interviews

Monday, September 25, 2006

2006 July 4-10 - Les Inrockuptibles

Q - A few days after announcing your solo album, you were playing, in London with Radiohead, a very electrical set. We have never seen you so relaxed on stage, as if you were relieved…

Thom Yorke- Its not a good sign for Radiohead if we seem unhappy on stage… But relieved , yes, I am… After all the traumatism over these last few months, being here, together, on stage, it’s almost a miracle. It took a lot of time, a lot of stress & disproportionate efforts to arrive to where we are. We needed to find a reason to come back together, not to gather up just because we had nothing left to do. And it took some time. This tour, is really quit or double (I couldn’t translate correctly this expression). These concerts could have put us back on the rails or else could have killed us.

Q- So you decided to go on tour together rather than take the risk of exploding in the studio?

TY – We have asked ourselves to many questions when the only one that should be taken into account, for a band, is : “Have we written something that deserves that we continue, that we find exiting?” When we met to prepare for these concerts, I thought of this anecdote on the Velvet (Underground I suppose) : they spent sometimes six months in their studio repeating their songs and they came out with some incredible simple songs. I admire that work… The advantage with the stage, compared to the studio, it limits the choices : no question to start asking questions, we have only one chance, without a safety net. And then, to be frank, rediscovering the stage, it was also a good reason to get out the house. I was becoming crazy turning in circles.

Q – We imagine more of a presence of claustrophobia in the studio…

TY – Being stuck at home with the kids, it’s a choice. But being stuck in the studio for weeks without coming up with anything, it’s a lot more of a challenge. Our misfortune is that we have our own studio : so we can spend as much time as we want and it can become frustrating. During weeks, it has only been procrastination (don’t understand that part). Things got a bit better in the end, when Spike Stent came to give us a hand… But we were then completely washed out. We couldn’t record : we needed to wait until the end of the summer.

Q – The problem was human as much as artistic?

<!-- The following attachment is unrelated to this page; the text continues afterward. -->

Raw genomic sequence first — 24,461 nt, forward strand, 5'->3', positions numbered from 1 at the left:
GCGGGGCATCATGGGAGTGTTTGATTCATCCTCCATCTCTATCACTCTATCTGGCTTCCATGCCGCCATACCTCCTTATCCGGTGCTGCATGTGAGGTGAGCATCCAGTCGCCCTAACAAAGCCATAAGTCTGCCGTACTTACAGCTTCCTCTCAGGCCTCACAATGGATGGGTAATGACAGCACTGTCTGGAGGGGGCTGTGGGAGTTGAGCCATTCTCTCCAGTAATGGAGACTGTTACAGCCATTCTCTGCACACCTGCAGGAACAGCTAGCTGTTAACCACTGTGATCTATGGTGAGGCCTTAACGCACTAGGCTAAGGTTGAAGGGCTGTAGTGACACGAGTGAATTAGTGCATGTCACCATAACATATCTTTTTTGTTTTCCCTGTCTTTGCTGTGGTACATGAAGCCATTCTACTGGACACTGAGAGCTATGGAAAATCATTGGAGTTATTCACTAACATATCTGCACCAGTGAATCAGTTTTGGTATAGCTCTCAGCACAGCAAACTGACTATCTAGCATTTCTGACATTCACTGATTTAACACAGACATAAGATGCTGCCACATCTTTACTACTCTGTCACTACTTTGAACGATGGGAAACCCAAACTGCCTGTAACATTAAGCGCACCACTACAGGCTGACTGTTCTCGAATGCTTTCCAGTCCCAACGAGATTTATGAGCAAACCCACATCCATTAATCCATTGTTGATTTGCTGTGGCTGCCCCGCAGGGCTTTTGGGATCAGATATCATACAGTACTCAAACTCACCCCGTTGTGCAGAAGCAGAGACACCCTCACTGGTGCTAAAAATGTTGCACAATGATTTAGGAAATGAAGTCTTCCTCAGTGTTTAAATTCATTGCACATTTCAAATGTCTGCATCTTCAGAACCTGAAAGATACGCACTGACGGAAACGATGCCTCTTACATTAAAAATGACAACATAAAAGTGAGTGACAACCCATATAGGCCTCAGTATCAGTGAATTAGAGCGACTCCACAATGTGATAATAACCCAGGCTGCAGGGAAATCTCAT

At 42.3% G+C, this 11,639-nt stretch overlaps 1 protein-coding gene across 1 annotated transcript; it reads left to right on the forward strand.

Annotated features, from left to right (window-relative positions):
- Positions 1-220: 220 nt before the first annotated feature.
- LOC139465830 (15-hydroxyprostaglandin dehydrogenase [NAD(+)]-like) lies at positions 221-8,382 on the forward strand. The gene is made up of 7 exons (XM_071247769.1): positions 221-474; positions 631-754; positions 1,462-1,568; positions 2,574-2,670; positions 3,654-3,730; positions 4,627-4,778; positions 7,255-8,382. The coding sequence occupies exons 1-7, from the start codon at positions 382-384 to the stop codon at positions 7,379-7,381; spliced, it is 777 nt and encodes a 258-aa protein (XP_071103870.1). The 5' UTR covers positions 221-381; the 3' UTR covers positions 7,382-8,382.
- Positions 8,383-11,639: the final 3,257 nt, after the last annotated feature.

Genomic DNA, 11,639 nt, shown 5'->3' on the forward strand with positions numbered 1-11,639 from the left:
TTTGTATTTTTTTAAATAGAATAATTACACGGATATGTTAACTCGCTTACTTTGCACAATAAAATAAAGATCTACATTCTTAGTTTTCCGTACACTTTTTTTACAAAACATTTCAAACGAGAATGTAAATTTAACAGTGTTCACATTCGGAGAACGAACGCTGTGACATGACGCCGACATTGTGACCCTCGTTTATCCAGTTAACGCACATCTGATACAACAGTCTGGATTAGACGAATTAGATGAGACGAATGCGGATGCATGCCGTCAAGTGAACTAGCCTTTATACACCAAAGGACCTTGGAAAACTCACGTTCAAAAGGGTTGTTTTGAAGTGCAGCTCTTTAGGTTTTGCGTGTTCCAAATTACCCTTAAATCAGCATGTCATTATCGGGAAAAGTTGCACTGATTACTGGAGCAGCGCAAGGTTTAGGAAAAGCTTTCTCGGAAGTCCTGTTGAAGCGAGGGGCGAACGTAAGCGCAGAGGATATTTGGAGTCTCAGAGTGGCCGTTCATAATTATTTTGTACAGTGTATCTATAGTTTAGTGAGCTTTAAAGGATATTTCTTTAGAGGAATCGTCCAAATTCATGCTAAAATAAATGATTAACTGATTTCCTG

TY – We had a lot of trouble getting used to one another. We all grew up, I don’t want us to continue just to occupy some idleness…It would be the worst reason to keep Radiohead artificially alive. There are, nevertheless, so many things that we dream of trying, & that we haven’t yet tempted… Our biggest obstacle is that we are Radiohead : we cant really get rid of that luggage.

Q – Your album is called “ The Eraser”. Have you erased your knowledge, your habits to rediscover a sort of virginity, a spontaneity ?

TY- I could try a new way of making music. When we announced this album, there was no chance : just bass tunes, guitar loops… I needed to discover at what point music was so simple – it gave me a choc, I couldn’t remember that it could be this way. Its been years that I have been messing around on my computer, my simple personal pleasure, with no goal. And then, once the decision was made to do an album, I found my self with no other choice.
It was a little bit of a bluff on my behalf but then it became a reality : Nigel Godrich was there and was giving me orders : “ It good, we’ll record your voice!” ”OK, here I go”. But sometimes I hadn’t written a single line, nothing prepared. But I told myself in this position, I couldn’t go backwards: I needed to force myself. It’s the same thing with RH & with my life in general: if it only stands on me, I do nothing, I dither. It was already the same case in school: if I didn’t have my professor pushing me to note my projects and questioning me at the end of the year, I wouldn’t have done anything. I need deadlines, to respond to my acts.